I've been an avid follower of these books, as they are written with both complex and delightfully entertaining characters, while incorporating facets of historical events and figures. While the characters have always been the huge draw for me concerning these books, The Necromancer takes character development a step further with the evolution of Josh and Sophie, particularly Josh in this installment. Warning: Spoilers ahead!
Michael Scott has been building up to the inevitable separation of Josh and Sophie in the previous books, foreshadowing the plot point with Josh's jealousy- and guilt-driven asides towards his sister. While we've known that Sophie has oftentimes regretted her Awakening, Josh has craved ultimate power and autonomy over his own destiny, and he has been cajoled by John Dee into believing that joining his side is the answer to all of his ailments. Scott begins to draw serious parallels between Dee and Josh, and although Josh hasn't quite decided whose side he is on definitively, it becomes glaringly obvious towards the end of The Necromancer that he's beginning to associate Sophie with the Flamels, his enemies at this point (or so he thinks). What's so interesting about this book (and the series in general) is that you're constantly guessing and questioning the motives of all characters, right down to William Shakespeare and Palamedes. Which side is the right side to be on when the end of the world draws near? Even Machiavelli (one of my favorite characters) begins to wonder whether he' truly has it all figured out, or whether he's just as much of a pawn as the humani he so carelessly discarded over the course of his immortality.
There are also distinct character changes in this book, or rather, revisions of the way some of the characters are perceived by the reader as we are given new insights and additional information through minor characters and through the shift in Josh's perceptions. Perenelle, for example, comes across as extremely frigid and non-maternal, particularly through her underlying intent to save the humani race at any cost. Will she sacrifice Josh and Sophie if it means saving the world? Are the Flamels truly any better than Dee? Are both sides so intrinsically linked in their self-righteousness that they're both completely off base?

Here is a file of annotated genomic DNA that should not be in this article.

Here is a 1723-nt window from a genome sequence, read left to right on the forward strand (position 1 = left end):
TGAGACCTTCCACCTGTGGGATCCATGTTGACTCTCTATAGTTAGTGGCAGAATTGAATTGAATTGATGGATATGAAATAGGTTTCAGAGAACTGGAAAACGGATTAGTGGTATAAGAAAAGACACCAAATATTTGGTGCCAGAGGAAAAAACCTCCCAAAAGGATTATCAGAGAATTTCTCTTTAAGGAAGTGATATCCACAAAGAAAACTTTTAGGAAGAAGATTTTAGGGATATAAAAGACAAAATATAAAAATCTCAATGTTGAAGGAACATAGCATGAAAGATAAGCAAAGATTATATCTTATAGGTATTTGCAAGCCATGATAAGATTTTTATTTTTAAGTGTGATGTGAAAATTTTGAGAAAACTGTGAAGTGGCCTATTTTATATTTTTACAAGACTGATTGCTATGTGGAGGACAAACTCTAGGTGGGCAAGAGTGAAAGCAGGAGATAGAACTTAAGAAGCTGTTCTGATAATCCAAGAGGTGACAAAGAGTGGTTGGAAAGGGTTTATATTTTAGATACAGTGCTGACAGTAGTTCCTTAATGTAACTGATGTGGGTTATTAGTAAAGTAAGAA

Scatty, the Flamels, Dee, and Machiavelli all take (arguably) minor roles in this book, and the slow and inevitable rise of the world's most powerful Elders and Archons are falling into place. In the next book, however, we are promised a culmination of "the champions of the humani," splitting plot points and diverging characters who have spent most of the books together on very different journies. I'm also wondering if Scatty's intriguing sister, Aoife, will be reappearing somewhere down the line.
Overall, an enthralling read, with tons of significant character development for some, and promising plot points to come!